• The next step in establishing our governance structure was to develop guidelines and policies for staff and volunteers engaged in social media on OREA’s behalf. I am not going to review the specific policies but if you are interested in a copy we would be happy to share them. What’s contained on the slide you are currently viewing are some of the key components that should drive your association’s guidelines. is an excellent resource to consult when you are developing your policies – it currently contains more than 175 sample policies in its database.
  • We also developed a social media initiative checklist that’s used when a staff member wishes to initiate a new social media project on behalf of the association. This is completed in conjunction with the Community Manager and Georgia will explain how it works in the next section of the presentation – implementation. It is designed to ensure consistency with the OREA Strategic Plan and social media strategy, clearly articulate responsibility and authority, mitigate risk and ensure evaluation of the initiative.
  • Finally, we developed a response tree to assist staff members in the appropriate response to the varying situations one can encounter on social media sites. Georgia will also cover the tree under implementation.I’m now pleased hand over the remainder of the presentation to Georgia to discuss our final three steps, implementation, awareness and evaluation. Georgia…
  • Thank you Natasha! You covered the assessment, planning, and governance stages really well.That takes us to the implementation section of this webinar.
  • Now that we have a sound assessment, strategy, and governance model, we needed to take that and create a structure to fulfill upon our goals and timelines so we could begin implementing our strategy.One of the first things I did as OREA’s Community Manager was host meetings with each department as well as one-on-one meetings with the individual spokes of the social media team.We created plans as to how we would enhance what they do for our members through social media.At the individual level, we discussed possibilities, ideas, concerns, strengths, and set up training.In this diagram, each spoke represents a department, which originally included one member from that department engaging in social media. I found that works for some departments but not all.For example, our Leadership department was currently distributing duties of an employee that was on leave so their plates were already full. We concluded that it would be best for them to divvy up social media responsibilities across their team of 6.
  • When I took a look at what began before my arrival, some departments had gotten started in social media and some had not…Some of the social media accounts that were open were being used and some were stagnant and unmonitored.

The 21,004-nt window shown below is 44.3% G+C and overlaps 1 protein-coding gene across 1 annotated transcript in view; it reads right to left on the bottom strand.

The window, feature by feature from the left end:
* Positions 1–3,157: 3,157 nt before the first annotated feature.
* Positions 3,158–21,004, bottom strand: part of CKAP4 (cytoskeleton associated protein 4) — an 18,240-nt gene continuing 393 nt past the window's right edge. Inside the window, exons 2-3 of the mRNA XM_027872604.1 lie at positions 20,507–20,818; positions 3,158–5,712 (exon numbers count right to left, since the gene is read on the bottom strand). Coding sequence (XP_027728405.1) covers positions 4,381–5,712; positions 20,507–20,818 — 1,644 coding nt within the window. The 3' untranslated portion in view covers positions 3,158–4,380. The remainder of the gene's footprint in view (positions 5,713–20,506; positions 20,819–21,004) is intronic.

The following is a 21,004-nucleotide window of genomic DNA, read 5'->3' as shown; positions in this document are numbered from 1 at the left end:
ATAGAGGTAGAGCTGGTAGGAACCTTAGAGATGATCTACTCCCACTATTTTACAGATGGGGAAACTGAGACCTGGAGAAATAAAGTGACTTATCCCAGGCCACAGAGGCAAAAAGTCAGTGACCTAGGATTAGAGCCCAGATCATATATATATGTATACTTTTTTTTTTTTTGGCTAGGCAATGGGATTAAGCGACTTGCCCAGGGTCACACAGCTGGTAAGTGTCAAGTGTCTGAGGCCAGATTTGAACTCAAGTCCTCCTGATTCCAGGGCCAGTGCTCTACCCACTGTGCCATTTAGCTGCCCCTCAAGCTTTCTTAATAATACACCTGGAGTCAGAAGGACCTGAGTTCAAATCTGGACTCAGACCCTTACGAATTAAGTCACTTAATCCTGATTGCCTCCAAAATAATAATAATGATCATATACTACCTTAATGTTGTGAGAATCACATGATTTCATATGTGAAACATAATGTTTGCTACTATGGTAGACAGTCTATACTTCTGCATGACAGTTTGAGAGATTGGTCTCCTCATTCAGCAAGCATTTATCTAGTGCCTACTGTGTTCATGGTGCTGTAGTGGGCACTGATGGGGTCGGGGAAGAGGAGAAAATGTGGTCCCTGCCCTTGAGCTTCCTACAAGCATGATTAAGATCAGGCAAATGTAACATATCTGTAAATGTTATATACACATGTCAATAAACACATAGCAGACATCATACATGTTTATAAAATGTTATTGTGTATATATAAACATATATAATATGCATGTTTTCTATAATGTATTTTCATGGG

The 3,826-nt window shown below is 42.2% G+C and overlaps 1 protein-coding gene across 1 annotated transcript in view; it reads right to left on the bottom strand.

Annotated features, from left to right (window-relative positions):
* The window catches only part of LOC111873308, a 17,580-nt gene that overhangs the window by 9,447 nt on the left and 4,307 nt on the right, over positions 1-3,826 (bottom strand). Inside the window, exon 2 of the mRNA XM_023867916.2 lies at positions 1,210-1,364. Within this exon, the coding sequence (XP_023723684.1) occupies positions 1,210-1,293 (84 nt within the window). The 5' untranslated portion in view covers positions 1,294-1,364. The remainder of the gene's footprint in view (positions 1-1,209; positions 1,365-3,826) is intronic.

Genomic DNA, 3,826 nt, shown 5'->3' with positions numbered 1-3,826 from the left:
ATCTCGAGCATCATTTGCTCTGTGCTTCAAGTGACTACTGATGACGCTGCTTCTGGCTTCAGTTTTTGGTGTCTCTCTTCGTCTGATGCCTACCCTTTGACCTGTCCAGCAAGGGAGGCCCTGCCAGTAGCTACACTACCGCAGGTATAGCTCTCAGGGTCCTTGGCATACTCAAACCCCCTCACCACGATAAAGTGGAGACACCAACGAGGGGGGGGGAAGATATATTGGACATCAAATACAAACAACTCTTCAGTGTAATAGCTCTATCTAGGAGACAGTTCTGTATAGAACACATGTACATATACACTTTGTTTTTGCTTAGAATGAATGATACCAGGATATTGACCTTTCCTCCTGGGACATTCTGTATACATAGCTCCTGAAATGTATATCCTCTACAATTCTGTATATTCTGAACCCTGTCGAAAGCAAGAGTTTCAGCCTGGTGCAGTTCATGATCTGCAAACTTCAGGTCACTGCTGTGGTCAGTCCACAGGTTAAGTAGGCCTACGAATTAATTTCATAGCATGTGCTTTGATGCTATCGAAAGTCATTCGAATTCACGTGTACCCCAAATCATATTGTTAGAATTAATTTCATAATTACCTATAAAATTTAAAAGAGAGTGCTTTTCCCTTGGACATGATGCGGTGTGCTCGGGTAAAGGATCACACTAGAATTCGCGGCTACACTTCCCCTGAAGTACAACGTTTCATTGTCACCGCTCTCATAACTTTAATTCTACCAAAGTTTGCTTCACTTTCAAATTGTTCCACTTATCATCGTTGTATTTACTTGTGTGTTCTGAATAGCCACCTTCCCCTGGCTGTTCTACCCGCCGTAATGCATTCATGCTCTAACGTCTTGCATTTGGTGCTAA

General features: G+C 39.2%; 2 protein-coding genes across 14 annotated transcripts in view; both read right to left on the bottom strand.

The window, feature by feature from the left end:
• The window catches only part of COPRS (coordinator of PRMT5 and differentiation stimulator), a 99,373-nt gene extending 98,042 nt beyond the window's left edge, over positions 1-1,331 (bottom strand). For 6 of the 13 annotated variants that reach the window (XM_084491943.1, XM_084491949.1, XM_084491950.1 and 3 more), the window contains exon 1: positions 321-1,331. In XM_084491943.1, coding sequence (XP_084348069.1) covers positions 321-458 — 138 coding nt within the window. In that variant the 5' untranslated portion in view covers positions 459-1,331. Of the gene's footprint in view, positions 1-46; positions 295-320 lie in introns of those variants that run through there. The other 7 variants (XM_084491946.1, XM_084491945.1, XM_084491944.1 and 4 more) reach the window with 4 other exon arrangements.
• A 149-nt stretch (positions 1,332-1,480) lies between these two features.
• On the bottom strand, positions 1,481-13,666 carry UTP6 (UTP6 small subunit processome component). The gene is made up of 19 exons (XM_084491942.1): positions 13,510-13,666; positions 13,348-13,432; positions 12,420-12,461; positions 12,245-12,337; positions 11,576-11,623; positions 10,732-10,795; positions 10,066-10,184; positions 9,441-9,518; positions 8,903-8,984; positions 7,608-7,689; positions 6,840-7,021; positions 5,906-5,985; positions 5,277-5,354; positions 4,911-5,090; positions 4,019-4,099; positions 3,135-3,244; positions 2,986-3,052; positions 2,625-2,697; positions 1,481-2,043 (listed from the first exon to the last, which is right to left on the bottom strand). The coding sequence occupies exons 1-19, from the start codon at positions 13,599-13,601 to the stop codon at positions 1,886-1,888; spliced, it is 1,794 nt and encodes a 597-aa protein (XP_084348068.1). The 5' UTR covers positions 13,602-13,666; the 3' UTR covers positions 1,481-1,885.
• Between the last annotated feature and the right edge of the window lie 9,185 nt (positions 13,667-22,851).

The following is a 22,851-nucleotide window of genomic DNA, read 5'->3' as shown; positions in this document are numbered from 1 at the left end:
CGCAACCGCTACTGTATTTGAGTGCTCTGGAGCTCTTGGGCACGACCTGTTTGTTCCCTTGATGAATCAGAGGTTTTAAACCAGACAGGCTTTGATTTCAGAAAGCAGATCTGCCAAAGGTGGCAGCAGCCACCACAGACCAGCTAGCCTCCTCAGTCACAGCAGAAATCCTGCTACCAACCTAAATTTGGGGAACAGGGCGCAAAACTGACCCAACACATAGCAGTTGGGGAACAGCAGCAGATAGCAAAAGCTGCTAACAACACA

• So, the social media initiative checklist became critical. Before a new social media account is opened, the staff member or department creating the account will answer the following questions.We then sit down and discuss each of their answers and I add my input.Since some of the social media team is relatively new to social media, the initiative checklist allows each new account to have a strategic approach with full consideration of each of these areas.In the end, the new account may be opened, or postponed for various reasons (perhaps more training is needed), or the account may not be what will fulfill on the business need so we choose something different. Often we’ll meet a couple times and once we’re ready to get started with an account, training begins.
  • Training ranged from social media guideline training for all OREA staff, to President and Board of Directors social media training.Various specific training sessions included WordPress Author Training (for our OREA blog &, Writing for the web training, Content training (which included what to blog about), as well as group or one-on-one training for specific media like Facebook, Twitter, or Hootsuite.Training is continuous and on-going with everyone at OREA. It is a huge part of my role to train and develop staff on social media best practices.
  • “To respond or not to respond, that is the question. Within each department, we created a structure of who’s listening, responding, and engaging in social media and how to do so effectively.I urge you to include some of these processes in your social media guidelines. For example, when someone discovers a post of negative sentiment that they are considering responding to, they must discuss it with myself first.
  • You always want to listen first and then respond.There are several ways that you can listen to what is happening on the web and where you’re being mentioned. When you listen, you see who’s speaking about you and what they’re saying. This helps mitigate risk.I’ve listed ways that we listen on this slide that are free.We’ve also purchased a listening software called Radian6 that allows you to set up profiles with key words. Radian6 then pulls in where your key words are mentioned in the web and you can see who is engaging in the landscape and listen and see the sentiment of posts around our brand. This gives us the opportunity to turn a frown upside down, to turn haters into brand advocates – this muscle is just starting to be flexed.I can see Radian6 being even more critical in the future as our social media picks up and as we move towards more customer service through social media.With Radian6 there’s a potential for 50% off for not-for-profits.